2. Methodology

2.1 Particle modeling

2.1.1 Irregularly shaped particles

Particle shape is quantified using several indices. In this study, we used two indices: aspect ratio ($\alpha$), which represents the general shape of a particle and the surface roughness ($\rho$). $\alpha$ and $\rho$ are defined as follows:   

\[\alpha = \frac{a}{c},\](1)
  
\[\rho = \frac{A_c}{A},\](2)
where a and c denote the lengths of the long axis and the short axis, respectively, and A and Ac denote the surface areas of a particle and of an ellipsoid that has the same volume and aspect ratio as the particle, respectively.

The irregularly shaped particles were modeled using a “geodesic grid,” which is a method to subdivide a sphere using polyhedrons. First, a regular icosahedron inscribed in a sphere was computed (Fig. 1(a)), which is called the first generation. Second, midpoints of all sides were projected on the sphere and new faces were created (Fig. 1(b)), which is called the second generation. This process was continued until the necessary resolution was obtained. The third generation model was used to model particles in this study. Note that a third generation particle has 162 nodes and 320 faces. This procedure was applied to ellipsoids with several values of aspect ratios. Because the aspect ratios of particles produced by brittle fracture take wide range of values but the average is generally less than 2.018,19), we investigated particle models with $\alpha \le 2.0$ in this study.

Fig. 1

Particles modeled using a geodesic grid: (a) the first generation, (b) the second generation, and (c) the third generation.

Then, the position of each node was dispersed toward the direction from the center of mass of the particle to the node with the following value:   

\[{\rm Dispersion} = \frac{a\varepsilon \gamma}{2},\](3)
where $\varepsilon$ is a uniform random number distributed from −1 to 1 and $\gamma$ is the dispersion parameter. Figure 2 shows spheres based on third generation particles with $\gamma$ = 0.0 (no dispersion), 0.5, and 1.0. In this study, the surface roughness of the particles was controlled using various $\gamma$ values.
Fig. 2

Geodesic grid particles with node dispersions with (a) $\gamma$ = 0.0 (no dispersion), (b) $\gamma$ = 0.5, and (c) $\gamma$ = 1.0.

2.1.2 Internal structure of biphase particles

Particles composed of two phases, phases A and B, were modeled as follows. Figure 3 shows the modeling method schematically.

Fig. 3

Conceptual diagrams of the particle structure setting procedure: (a) randomly generated virtual spheres are packed into a cuboid and are replaced by irregularly shaped particles at the centers of the spheres with random orientation, (b) irregularly shaped phase A elements are generated in random positions in the same manner but independently of the particles, (c) the overlapping domain between the particles and the phase A elements is set as the phase A domain in the particle, while the rest of the particle is set as the phase B domain.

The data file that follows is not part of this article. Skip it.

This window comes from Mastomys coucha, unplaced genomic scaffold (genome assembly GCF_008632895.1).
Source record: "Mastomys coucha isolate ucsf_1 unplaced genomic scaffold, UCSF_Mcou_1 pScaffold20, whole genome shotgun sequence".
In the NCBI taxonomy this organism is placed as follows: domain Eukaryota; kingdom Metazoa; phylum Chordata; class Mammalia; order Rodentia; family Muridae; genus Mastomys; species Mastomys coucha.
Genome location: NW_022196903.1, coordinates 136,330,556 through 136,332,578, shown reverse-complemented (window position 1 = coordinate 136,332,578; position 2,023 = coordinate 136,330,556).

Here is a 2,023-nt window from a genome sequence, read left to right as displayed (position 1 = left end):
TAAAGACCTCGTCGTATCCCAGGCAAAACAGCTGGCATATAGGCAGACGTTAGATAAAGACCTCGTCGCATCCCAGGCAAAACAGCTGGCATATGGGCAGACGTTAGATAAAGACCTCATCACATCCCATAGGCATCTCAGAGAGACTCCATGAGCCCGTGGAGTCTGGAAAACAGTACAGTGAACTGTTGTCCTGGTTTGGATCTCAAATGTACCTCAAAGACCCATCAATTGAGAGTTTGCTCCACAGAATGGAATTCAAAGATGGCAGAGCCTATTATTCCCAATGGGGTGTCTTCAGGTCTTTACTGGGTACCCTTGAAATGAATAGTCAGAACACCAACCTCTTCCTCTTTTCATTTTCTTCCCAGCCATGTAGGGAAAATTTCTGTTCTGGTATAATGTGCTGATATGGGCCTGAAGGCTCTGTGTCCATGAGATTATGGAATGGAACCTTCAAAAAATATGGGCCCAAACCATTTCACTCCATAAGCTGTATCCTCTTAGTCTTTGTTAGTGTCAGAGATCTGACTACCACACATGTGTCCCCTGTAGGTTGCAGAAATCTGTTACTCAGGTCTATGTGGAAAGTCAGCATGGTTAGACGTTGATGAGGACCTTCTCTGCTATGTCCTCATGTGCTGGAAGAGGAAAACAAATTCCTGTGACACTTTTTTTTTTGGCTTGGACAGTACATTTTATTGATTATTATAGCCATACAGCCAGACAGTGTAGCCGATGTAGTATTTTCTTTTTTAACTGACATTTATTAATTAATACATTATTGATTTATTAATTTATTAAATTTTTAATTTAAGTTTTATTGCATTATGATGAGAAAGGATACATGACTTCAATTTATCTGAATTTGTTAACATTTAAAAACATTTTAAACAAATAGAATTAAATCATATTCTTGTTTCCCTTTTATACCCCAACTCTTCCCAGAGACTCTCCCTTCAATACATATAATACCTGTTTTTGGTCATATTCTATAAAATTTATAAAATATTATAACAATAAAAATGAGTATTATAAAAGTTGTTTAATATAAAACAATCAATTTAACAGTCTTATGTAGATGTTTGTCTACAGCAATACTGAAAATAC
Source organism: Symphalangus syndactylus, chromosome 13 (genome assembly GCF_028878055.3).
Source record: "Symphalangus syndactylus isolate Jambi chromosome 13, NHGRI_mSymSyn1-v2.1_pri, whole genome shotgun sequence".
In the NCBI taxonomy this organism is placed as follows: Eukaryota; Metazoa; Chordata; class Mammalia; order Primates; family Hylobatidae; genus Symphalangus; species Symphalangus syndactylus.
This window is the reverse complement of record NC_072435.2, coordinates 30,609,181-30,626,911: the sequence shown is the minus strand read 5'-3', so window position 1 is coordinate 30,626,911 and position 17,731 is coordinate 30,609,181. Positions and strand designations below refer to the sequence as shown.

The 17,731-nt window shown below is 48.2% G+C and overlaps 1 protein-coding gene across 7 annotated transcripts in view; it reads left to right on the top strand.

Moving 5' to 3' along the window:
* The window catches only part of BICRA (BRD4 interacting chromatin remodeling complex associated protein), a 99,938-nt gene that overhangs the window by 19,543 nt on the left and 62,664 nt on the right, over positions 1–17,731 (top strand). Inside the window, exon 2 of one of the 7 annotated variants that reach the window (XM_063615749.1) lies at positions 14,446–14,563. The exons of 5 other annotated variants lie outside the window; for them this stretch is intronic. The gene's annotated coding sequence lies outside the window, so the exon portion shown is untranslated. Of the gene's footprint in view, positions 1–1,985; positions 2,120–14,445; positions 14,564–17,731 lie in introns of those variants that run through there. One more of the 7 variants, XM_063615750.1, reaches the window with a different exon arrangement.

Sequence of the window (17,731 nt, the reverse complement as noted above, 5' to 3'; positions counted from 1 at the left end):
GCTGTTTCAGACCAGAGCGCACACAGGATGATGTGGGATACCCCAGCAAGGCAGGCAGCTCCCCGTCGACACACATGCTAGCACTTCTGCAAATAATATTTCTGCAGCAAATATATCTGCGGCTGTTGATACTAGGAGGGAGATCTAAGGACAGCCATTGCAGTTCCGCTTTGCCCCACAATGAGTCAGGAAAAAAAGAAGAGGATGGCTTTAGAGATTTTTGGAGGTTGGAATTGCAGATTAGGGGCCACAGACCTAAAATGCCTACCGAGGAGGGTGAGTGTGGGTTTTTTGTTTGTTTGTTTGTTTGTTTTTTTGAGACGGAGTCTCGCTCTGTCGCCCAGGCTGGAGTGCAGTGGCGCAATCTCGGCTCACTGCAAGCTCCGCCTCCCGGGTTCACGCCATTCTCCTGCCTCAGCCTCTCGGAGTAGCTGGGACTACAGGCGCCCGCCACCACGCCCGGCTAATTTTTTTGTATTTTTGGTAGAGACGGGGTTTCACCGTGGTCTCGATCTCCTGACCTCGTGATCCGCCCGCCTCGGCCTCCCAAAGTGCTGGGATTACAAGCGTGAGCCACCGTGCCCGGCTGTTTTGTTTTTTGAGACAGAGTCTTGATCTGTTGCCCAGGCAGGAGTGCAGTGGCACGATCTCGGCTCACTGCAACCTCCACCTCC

• 1)   A total of 7,463 virtual spheres whose diameter ($d_A$) ranged from 1.0 to 2.0 were generated at random positions in a cuboid with a width of 30, a depth of 30, and a height of 20, and the virtual spheres were freely fallen using DEM (Fig. 3(a)). The simulation continued until the entire kinematic energy of the virtual spheres became negligibly small.
  • 2)   The third-generation geodesic grid modeled particles were replaced with randomly orientated virtual spheres (Fig. 3(a)). The particle size was set to not exceed the virtual sphere size. Figure 4 shows the modeled particle assembly as an example.
    Fig. 4

    Serial cross-sectional calculation over a particle assembly.

  • 3)   The core phase elements modeled by the first-generation geodesic grid particles were generated using a similar procedure to that in the cuboid. Note that this process was conducted independently of the particles and the interaction forces between the particles and the core phase elements were neglected; therefore, the core phases can overlap the particles. Figure 3(b) shows the phase A elements and their virtual spheres together with the positions of particles for reference. As we will discuss later, two sizes of the core phase elements were computed.
  • 4)   The particles and the core phases were superposed, and the domain in the particle overlapping the core phase elements was called phase A, while the remaining domain in the particle was called phase B, allowing biphase particles with phases A and B to be modeled (Fig. 3(c)). These processes can be interpreted as hollowing particles from biphase materials with phases A and B assuming non-preferential breakage. For convenience, the initial state of phase A (Fig. 3(b)) will be called the “phase A element” and the domains of phases A and B (Fig. 3(c)) in the particles will be called “phase A domain” and “phase B domain”, respectively.

This process is similar to that of Gay6) in the sense that the particles are hollowed from biphase materials; however, it is unique in the modeling of randomly packed particle structures using DEM and irregularly shaped particles. DEM is effective in providing randomly sectioned particles by a single sample sectioning.

Note that various types of 3D biphase structure model has been proposed: the Boolean model6,15), the Poisson mosaic2022), and the Voronoi tessellation2022). All of them provide more complex structure than the abovementioned method. Considering the goal of this study of investigating the effect of the particle shape on the stereological bias and on the stereological correction method described below, the abovementioned 3D structure plays a sufficient role.